ABUJA – A lecturer at the Nasarawa State University, Dr Uche Uwaleke, has identified deficiency in infrastructure and education curriculum as factors for high unemployment rate in spite of growing economy in the country.
Uwaleke said that the Nigerian economy growth, as measured by Gross Domestic Product (GDP), had witnessed remarkable growth rates on the average in the last decade, relative to those of many countries in the world.
He, however, noted that the economic growth had not translated into job creation for the teeming population.
“ It is equally a fact that unlike reported growths in some economies, that of Nigeria has been largely the case of growth without development or what some have termed jobless growth’’.
He said that the unemployment situation had resulted into increasing crime rates and social crises from a large population of unemployed youths.
He said deficiency in education curriculum, especially at the tertiary level, placed emphasis on theory, with very little practical components.
He said this had resulted into disconnect between the higher education knowledge and the labour markets, resulting in the production of unemployable graduates.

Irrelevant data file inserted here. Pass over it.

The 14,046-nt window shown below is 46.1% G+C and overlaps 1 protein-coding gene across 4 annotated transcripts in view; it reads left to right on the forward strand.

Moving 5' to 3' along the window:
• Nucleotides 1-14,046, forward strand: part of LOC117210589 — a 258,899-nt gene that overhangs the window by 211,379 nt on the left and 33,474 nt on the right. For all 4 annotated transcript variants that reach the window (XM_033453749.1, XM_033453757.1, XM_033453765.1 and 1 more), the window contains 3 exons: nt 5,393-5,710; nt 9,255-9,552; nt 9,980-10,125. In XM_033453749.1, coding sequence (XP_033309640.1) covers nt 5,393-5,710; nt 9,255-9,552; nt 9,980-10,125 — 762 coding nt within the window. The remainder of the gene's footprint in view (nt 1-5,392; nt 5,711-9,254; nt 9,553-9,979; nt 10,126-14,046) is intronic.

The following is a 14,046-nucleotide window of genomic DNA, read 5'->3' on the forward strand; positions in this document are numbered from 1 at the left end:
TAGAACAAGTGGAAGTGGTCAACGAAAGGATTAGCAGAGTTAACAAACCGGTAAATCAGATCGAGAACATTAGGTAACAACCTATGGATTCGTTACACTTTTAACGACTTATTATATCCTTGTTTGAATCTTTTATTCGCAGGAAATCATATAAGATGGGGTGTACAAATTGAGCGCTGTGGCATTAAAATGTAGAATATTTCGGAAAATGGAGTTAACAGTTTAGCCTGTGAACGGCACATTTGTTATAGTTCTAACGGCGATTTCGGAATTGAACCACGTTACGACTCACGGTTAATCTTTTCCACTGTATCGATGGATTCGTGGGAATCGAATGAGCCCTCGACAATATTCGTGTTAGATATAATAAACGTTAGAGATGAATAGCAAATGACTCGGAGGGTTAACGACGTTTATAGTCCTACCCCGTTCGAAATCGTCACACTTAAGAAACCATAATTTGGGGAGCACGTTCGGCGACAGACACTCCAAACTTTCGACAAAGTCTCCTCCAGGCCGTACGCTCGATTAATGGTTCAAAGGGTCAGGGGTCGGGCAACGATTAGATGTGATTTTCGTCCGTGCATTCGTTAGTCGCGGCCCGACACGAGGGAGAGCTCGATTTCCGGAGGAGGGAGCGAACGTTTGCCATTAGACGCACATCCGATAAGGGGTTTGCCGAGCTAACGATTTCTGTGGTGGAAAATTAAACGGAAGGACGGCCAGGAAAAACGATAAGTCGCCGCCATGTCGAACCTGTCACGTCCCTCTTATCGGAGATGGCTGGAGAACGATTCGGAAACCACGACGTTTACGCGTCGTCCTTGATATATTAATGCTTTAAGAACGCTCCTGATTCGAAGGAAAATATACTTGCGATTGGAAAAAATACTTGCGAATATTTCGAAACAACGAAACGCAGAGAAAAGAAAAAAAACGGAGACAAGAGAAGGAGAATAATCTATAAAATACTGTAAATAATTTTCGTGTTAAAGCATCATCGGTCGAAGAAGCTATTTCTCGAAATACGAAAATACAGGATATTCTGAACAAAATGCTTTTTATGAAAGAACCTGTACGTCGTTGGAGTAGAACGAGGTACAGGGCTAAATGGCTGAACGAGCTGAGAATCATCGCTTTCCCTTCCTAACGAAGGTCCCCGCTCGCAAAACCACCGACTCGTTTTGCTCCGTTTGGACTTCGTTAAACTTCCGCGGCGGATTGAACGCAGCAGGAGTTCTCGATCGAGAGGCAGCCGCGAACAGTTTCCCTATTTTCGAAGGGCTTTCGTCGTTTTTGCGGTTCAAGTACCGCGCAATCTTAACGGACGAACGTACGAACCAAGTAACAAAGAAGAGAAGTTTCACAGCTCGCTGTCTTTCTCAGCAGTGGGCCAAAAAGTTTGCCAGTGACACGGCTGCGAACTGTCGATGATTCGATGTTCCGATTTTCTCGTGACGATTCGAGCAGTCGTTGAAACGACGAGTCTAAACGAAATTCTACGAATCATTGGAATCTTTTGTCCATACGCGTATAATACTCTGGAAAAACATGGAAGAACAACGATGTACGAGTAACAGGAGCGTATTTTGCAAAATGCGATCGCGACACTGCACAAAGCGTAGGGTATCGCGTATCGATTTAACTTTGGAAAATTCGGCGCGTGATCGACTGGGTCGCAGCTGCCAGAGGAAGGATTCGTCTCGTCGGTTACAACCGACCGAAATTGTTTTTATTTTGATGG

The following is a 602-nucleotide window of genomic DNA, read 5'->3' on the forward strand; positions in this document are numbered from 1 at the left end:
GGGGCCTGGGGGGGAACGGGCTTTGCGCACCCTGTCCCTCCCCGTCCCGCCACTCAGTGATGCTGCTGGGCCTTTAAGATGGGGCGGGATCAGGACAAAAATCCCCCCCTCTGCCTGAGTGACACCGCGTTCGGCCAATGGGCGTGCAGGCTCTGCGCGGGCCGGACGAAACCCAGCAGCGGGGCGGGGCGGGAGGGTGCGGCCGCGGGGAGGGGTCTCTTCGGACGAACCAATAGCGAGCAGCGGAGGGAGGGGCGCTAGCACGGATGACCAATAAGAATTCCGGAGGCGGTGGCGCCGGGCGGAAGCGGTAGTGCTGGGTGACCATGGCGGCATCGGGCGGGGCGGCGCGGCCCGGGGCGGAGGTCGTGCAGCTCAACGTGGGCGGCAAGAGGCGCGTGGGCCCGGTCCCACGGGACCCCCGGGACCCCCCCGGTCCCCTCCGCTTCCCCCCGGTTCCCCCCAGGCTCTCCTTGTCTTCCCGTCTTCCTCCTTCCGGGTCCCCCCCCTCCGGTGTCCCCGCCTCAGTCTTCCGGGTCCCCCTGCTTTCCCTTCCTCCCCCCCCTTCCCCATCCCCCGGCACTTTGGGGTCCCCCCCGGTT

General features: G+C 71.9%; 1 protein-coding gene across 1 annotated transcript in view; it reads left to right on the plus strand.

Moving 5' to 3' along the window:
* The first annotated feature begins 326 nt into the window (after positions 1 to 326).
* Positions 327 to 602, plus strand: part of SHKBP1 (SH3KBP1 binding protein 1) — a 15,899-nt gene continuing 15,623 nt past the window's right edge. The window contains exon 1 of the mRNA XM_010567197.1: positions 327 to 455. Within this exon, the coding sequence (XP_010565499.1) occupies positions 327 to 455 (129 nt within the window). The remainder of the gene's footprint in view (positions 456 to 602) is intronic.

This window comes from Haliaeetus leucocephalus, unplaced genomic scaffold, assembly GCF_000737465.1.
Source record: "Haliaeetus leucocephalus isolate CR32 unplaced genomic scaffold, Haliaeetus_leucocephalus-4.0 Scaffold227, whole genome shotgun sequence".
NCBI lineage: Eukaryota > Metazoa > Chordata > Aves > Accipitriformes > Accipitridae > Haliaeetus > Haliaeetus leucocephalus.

He also attributed the unemployment rate to inadequate infrastructural facilities, especially power, noting that non availability of power hindered the growth of businesses in the country.
“It is common knowledge that many companies have closed down while several others have relocated to neighbouring countries such as Ghana due to the epileptic power supply in Nigeria,’’ he said
According to him, inadequate support to micro and small businesses in the area of funding and access to credit also accounts for the high unemployment situation.
“The reality is that government interventions in this area have not been substantial.
“`For example, the Bank of Industry is not making the desired impact due largely to weak capital base at just N250 billion, ’’ he said.
He said that the inability of the government to invest more in capital expenditure over the years with potential for job creation, was another factor responsible for unemployment.
“ Over the years, recurrent expenditure has taken a huge chunk of the national budget at the expense of capital expenditure with potentials for job creation,’’ he noted.
According to him, the phenomenon of corruption in the system has encouraged capital flight, depriving the country of the much needed funds for development and job creation.
“ Misappropriated public funds are hardly invested in Nigeria but stashed away in foreign banks.’’
The don, who acknowledged the efforts of the Federal Government in reduction of unemployment in the country, however, said it needed to do more.
“A number of measures have been put in place to address the problem of unemployment in recent times, including the YOUWIN programme, the Subsidy Re-investment and Empowerment Programme (SURE-P).
“Again, N220 billion funds were earmarked by CBN for SMEs, unfortunately these measures are not capable of accommodating the 1.8 million people who enter the labour market yearly,’’ he said. (NAN)
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